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I've been trying to set some environment variables for hours and it does not work grml Here the setting:

I use Debian 6 and there the terminal from the desktop. In this window, I type "su" to login as root. There are two other users: myname and globus. Now I want to set the JAVA_HOME, ANT_HOME and PATH variable for ALL THREE USERS (root, myname, globus). Concerning to this article I edited the /home/myname/.profile and /home/globus/.profile added this:

export JAVA_HOME="/usr"
ANT_HOME="/lib/apache-ant-1.8.2"

Now, when I login as globus (open Terminal from desktop and type "su globus") and echo $ANT_HOME, I get "/usr" and not the value above... beside this, I only get a "$" and the beginning of the line and not something like "root@mydebian: /current/path".

This is the content of my .profile:

# if running bash
if [ -n "$BASH_VERSION" ]; then
    # include .bashrc if it exists
    if [ -f "$HOME/.bashrc" ]; then
        . "$HOME/.bashrc"
    fi
fi

# set PATH so it includes user's private bin if it exists
if [ -d "$HOME/bin" ] ; then
    PATH="$HOME/bin:$PATH"
fi

JAVA_HOME=/usr/bin;
export JAVA_HOME
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2 Answers

up vote 1 down vote accepted

A user's ~/.profile is read by a login shell. Executing "su user" effectively changes your identity to user by starting a shell as user; you haven't logged in as user. To log in as user, execute "su -l user".

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"-l" solved my problems :-) Thank you! I didn't get the difference between "login shell" and "other shell"... and how to set this for the root user? When I use "su" only. Or should I use "su -l root"? –  strauberry May 16 '11 at 17:41
    
I guess it depends on what task you wish to perform as user and how much of user's identity and environment you want to assume. If you just need to perform some task as a different user, use "su". If you need to perform some task in another user's environment, use "su -l". –  garyjohn May 16 '11 at 18:12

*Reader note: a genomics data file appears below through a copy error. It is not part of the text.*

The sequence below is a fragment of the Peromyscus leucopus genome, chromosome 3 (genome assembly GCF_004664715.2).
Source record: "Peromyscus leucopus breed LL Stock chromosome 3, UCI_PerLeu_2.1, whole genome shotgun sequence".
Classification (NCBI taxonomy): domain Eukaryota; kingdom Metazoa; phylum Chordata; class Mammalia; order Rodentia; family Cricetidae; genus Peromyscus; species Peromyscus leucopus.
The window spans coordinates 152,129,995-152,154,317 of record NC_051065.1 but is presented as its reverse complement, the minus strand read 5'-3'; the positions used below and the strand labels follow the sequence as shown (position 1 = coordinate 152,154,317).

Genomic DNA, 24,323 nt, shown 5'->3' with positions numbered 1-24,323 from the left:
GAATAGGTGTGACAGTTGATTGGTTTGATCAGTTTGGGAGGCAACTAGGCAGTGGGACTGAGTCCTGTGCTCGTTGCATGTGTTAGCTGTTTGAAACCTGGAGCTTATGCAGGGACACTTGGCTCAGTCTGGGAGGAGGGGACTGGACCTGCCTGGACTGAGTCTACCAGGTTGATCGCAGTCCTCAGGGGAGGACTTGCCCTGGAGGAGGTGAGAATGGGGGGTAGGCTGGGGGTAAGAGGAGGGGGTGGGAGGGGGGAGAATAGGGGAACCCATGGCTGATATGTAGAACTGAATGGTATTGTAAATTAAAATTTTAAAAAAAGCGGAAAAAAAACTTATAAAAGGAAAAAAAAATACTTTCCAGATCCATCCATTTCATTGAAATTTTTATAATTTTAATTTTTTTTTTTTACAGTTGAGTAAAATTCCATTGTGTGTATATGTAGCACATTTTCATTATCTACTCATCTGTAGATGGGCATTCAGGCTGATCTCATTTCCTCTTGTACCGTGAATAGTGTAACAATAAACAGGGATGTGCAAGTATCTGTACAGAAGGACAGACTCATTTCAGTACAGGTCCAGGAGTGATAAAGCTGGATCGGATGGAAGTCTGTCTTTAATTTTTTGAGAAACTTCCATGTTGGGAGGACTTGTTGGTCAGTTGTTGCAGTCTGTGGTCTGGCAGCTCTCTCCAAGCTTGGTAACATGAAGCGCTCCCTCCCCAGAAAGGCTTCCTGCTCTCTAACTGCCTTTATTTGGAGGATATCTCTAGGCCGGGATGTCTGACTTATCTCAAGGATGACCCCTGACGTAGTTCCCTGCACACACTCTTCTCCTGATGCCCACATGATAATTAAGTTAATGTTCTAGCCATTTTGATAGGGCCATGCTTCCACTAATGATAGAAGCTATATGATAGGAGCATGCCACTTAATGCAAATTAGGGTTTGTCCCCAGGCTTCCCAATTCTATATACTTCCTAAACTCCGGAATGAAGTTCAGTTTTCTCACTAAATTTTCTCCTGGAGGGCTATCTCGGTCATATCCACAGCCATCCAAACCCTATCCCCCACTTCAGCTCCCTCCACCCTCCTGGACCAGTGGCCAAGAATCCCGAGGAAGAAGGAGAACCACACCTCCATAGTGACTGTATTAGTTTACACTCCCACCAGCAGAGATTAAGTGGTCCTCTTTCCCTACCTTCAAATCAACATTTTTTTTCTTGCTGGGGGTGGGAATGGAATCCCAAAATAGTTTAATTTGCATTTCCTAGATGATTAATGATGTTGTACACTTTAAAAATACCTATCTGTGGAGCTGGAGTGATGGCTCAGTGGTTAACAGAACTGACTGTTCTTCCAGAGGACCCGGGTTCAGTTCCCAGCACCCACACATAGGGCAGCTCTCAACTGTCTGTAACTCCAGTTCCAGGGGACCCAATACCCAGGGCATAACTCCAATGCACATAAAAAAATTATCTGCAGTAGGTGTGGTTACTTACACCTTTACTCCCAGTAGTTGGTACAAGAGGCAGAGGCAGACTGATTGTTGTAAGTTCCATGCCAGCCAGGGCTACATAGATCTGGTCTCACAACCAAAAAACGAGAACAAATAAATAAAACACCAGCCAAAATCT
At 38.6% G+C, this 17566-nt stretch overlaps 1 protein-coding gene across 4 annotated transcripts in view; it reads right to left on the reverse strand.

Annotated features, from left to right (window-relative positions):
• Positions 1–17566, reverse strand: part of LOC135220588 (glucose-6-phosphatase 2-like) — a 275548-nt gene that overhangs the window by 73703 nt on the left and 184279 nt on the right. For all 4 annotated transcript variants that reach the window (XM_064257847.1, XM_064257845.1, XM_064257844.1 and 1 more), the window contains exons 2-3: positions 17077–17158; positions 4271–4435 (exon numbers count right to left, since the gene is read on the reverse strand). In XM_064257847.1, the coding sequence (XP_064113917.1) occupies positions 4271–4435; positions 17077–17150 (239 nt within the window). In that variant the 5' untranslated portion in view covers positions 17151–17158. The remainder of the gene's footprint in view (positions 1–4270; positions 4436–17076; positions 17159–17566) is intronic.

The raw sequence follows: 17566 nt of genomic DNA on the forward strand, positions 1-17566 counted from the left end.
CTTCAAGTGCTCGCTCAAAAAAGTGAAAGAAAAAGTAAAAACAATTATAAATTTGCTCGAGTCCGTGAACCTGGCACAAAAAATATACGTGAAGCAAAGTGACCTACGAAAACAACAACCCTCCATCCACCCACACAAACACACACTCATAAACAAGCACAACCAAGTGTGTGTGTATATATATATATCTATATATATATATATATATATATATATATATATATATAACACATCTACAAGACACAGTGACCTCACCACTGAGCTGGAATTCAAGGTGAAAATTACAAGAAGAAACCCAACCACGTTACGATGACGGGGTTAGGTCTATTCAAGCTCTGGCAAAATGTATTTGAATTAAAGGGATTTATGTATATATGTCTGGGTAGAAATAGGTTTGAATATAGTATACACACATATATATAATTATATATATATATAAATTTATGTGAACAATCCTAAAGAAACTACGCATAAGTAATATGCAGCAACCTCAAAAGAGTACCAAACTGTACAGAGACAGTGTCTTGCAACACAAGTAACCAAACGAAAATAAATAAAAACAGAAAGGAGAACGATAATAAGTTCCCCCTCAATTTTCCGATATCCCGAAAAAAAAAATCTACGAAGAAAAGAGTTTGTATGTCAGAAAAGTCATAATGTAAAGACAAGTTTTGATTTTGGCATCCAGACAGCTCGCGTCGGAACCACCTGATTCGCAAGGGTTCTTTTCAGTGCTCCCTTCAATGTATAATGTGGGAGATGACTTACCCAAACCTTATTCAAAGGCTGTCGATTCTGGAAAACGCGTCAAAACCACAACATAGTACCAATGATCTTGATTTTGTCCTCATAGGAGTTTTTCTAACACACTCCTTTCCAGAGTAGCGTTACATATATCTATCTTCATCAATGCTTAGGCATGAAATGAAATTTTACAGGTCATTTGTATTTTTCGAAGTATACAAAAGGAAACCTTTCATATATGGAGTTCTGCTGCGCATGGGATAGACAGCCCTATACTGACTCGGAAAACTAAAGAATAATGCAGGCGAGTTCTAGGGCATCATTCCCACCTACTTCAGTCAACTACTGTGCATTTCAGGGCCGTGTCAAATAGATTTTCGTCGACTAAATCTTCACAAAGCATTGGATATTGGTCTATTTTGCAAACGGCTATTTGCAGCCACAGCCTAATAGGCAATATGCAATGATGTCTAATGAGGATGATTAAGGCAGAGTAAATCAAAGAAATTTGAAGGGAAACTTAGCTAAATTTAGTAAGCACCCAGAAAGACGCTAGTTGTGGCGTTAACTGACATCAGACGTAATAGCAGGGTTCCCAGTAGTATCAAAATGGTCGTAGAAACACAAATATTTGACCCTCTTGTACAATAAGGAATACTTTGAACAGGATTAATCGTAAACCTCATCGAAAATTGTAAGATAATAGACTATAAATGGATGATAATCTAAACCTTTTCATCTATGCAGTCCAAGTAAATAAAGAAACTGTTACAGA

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That should work:

JAVA_HOME=/usr;
export JAVA_HOME
ANT_HOME=/lib/apache-ant-1.8.2;
export ANT_HOME

You don't need to have that in separate lines, I just like to keep it that way so I can add those to the PATH later, for example:

GRAILS_HOME=/Users/werner/Library/grails;
export GRAILS_HOME
export PATH=$GRAILS_HOME/bin:$PATH
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no, unfortunately not :-( –  strauberry May 16 '11 at 16:46
    
You'd need to run source /home/myname/.profile to reload the settings immediately. Does that work? –  slhck May 16 '11 at 16:49
    
With "-l" it worked... nevertheless I upvoted your answer because of your work, thank you! –  strauberry May 16 '11 at 17:42
1  
@strauberry Oh, okay. Maybe your case was too specific :) See here for an explanation on login shell vs. non-login shell: joshstaiger.org/archives/2005/07/bash_profile_vs.html –  slhck May 16 '11 at 18:06
1  
Thank you for that link! –  strauberry May 17 '11 at 8:48
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